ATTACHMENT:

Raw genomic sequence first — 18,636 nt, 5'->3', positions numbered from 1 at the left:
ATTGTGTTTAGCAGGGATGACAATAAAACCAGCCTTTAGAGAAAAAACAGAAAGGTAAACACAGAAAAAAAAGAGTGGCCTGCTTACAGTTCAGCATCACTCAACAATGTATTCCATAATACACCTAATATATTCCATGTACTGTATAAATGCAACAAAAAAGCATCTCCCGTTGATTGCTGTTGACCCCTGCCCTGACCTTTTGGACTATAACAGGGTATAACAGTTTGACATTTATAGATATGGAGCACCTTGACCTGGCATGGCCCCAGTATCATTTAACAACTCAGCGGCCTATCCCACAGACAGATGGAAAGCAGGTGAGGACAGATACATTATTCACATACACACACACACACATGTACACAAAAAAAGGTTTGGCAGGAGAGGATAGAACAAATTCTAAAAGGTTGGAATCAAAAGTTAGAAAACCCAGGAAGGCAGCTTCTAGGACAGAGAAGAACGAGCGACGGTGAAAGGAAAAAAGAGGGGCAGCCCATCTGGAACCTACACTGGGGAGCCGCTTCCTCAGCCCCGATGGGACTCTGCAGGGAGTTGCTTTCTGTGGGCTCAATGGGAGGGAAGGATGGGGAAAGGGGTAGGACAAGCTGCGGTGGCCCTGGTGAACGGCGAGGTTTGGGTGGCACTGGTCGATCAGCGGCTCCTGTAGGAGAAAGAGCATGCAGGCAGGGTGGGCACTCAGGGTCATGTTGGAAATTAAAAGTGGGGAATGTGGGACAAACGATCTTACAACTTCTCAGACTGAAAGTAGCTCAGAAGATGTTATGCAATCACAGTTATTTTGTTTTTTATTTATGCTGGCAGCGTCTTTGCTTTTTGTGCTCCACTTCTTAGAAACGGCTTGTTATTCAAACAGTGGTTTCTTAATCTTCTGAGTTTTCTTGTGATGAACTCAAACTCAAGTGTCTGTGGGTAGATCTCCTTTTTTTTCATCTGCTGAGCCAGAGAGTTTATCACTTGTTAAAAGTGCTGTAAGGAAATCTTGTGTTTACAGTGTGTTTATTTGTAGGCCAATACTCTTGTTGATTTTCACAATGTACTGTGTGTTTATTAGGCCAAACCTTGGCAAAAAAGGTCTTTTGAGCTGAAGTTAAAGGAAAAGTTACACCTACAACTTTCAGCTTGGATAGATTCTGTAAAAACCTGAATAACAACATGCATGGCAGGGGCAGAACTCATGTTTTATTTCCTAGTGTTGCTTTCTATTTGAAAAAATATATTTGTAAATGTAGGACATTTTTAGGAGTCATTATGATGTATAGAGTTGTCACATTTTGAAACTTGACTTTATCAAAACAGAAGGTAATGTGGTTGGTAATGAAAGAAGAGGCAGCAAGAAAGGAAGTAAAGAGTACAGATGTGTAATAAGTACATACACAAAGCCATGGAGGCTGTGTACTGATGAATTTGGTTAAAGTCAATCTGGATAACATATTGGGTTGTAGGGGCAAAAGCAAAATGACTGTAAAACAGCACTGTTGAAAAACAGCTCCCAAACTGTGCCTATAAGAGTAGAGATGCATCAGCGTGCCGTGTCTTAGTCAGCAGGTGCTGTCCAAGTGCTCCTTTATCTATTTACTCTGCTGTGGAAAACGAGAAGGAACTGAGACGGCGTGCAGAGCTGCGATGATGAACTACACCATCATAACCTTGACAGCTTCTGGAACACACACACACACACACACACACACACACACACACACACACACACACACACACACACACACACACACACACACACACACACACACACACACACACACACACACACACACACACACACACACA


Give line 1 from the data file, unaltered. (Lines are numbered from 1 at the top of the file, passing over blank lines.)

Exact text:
Raw genomic sequence first — 18,636 nt, 5'->3', positions numbered from 1 at the left: